SALEM — “The history of the United States fascinates me,” said the great Black painter Jacob Lawrence, in perhaps the understatement of his life. Born in New Jersey in 1917, Lawrence consumed that history like a coal-fired engine, burning through its back pages and defining Black American art through the middle of the last century: Harriet Tubman, Frederick Douglass, The Great Migration, and the abolitionist John Brown were just some of the weighty figures and chapters he took on, their stories entwined with his own in the pantheon of Black American cultural life.
Where, then, does “The American Struggle” sit? In Lawrence’s imagining, the 30-panel opus on American history, spanning the American Revolution, the war of 1812, and westward expansion, may well have hovered above all else, a superstructure to which his other narratives deferred. In the public imagination, though, “The American Struggle” scarcely registers, all but out of sight since its 1956 debut.
There are reasons for that. A departure from his life’s project of painting the particulars of Black history, Lawrence’s broader tale vexed expectations, leaving “The American Struggle” to fade and then scatter. Its first showing would be the only time all 30 panels were seen together; the work was sold as a group, then dispersed one by one. Today, two panels are too fragile to travel, and fully five are whereabouts unknown. The remaining 23, reunited at the Peabody Essex Museum for the first time since, have aged into a fraught moment in American history all too well. Their time, maybe, has finally come.
There’s no uncoupling Lawrence from “The Migration Series,” the 60 panels he made while in his early 20s featuring Black Americans moving en masse from the Jim Crow South to the cities of the North. The series is a spare, potent chronicle of the brutal mechanics of a foundational moment in the country’s contemporary life. Looking at “The American Struggle,” though, is to see a plucky seedling sprouted into a mighty tree. In “Struggle,” the vastness of Lawrence’s ambition is matched by his artistic clout. His colors seethe and burn; his scenes are dense knots of form and action — dynamic, angular, alive. I came expecting to be moved by circumstance, to be swept up and held tight by the stories Lawrence told, as I was the many times I saw “The Migration Series” up close. Instead, I was engulfed by his painterly might — the impossibly vibrant and sensual world his delicate egg tempera washes conjure as though by dark magic.
Lawrence, who spent almost five years researching “The American Struggle” before putting brush to board, would have seen them in sequence — he numbered them, loosely chronologically. All 30 panels, missing or otherwise, are represented here — some by grainy reprint, some by empty frame — but I can’t walk you through step-by step. That’s for you to drink in, and drink deeply, on your own. I can point to a few favorites, smoldering in the gallery’s low light: A dense cluster of upright figures puts Sacajawea, the Native American translator, in a robe of fiery crimson at its center as she’s reunited with her brother, years after being separated by war. Shards of bodies — arms and legs, hands, heads — build to a craggy point as a cluster of Massachusetts Bay Colony slaves bring their complaint to the governor. (“We have no property! We have no wives! No children! We have no city! No country! — petition of many slaves, 1773″ reads its title, in Lawrence’s history-quoting fashion.) A dead horse, draped in a tarp, bleeds into pale snow as a troop of revolutionary soldiers in long cloaks trudges, backs turned, to the next battle.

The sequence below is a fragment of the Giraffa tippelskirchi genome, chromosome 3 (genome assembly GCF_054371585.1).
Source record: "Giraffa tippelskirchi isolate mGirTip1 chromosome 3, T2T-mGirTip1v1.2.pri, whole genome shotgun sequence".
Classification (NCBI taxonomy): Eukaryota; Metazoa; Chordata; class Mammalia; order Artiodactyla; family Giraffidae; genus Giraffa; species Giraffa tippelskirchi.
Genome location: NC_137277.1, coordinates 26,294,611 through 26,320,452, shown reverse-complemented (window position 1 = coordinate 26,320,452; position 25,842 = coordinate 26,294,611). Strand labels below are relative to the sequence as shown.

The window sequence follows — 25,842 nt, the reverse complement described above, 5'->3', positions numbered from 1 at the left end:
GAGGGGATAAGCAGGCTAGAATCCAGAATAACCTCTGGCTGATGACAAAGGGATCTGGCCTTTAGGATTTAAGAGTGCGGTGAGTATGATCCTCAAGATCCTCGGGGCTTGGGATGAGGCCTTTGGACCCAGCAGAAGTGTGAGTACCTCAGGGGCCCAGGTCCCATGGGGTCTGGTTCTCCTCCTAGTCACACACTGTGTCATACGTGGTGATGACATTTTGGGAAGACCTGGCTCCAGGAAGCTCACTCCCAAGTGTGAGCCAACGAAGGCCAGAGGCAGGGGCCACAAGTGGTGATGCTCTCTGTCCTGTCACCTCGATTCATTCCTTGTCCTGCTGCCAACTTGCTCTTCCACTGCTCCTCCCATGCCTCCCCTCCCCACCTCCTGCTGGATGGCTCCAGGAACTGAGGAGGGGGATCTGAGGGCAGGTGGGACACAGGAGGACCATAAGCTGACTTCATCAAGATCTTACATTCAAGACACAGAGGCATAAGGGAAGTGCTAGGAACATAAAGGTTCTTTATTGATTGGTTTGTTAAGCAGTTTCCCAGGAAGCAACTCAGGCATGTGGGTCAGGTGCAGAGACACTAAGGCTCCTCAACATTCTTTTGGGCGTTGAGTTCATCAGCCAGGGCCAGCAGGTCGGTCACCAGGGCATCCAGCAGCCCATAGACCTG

If that sounds like a departure from the standard American epic, you’re exactly right. Lawrence’s is a people’s history, a subversion of the “great man” myth of American liberty. Lawrence’s crossing of the Delaware in December 1776 has no General Washington, but instead three boatloads of bloodied soldiers, swaddled against the cold as they pitch and roll with the waves. Paul Revere, astride a black horse, is swallowed in the darkness of Lawrence’s chaotic night. Farmers and laborers, the hidden scaffolding behind the gilded republic, are his forlorn heroes; immigrants are given their due. Native Americans, often minimized in the epic of national myth-making, are foregrounded.
And slavery looms large, as it should. But thinking of “Struggle” in terms of Lawrence’s most famous narrative — as a marginalized history of Black America — misses every point about it. Lawrence predicated the series on conflict, inflection points where liberty was challenged. The early American story is one of triumph — freedom won, a society born. “The American Struggle” lays bare plain fact: From the very start, the pursuit of liberty was suffered by all, but its result enjoyed only by some.
Here, history meets present, a deflating collision. For too many, “The American Struggle" — for basic freedoms, for equal rights, for simple respect — never stopped. Lawrence will forever be known as one of the greatest Black American artists — “our Michaelangelo,” as the Rev. Jesse Jackson recently put it. But Lawrence imagined a wider scope, and his catalog of exclusions is damningly broad.
“The American Struggle” surely rankled those in its time who wanted Lawrence to fit a category, check a box. Its power, in this moment when history is being cracked open, neglected facts bleeding out all over, is its defiance of simplicity — its insistence on history as a bloody mess. We’re all in this together, he seems to say. Overlooked for years, “The American Struggle” feels suddenly urgent, for the country and artist both. It’s time to stop thinking of Lawrence as a great African-American artist, and embrace him for the great American artist he was.
JACOB LAWRENCE: THE AMERICAN STRUGGLE
Through April 26. At the Peabody Essex Museum, 161 Essex St., Salem. 866-745-1876, www.pem.org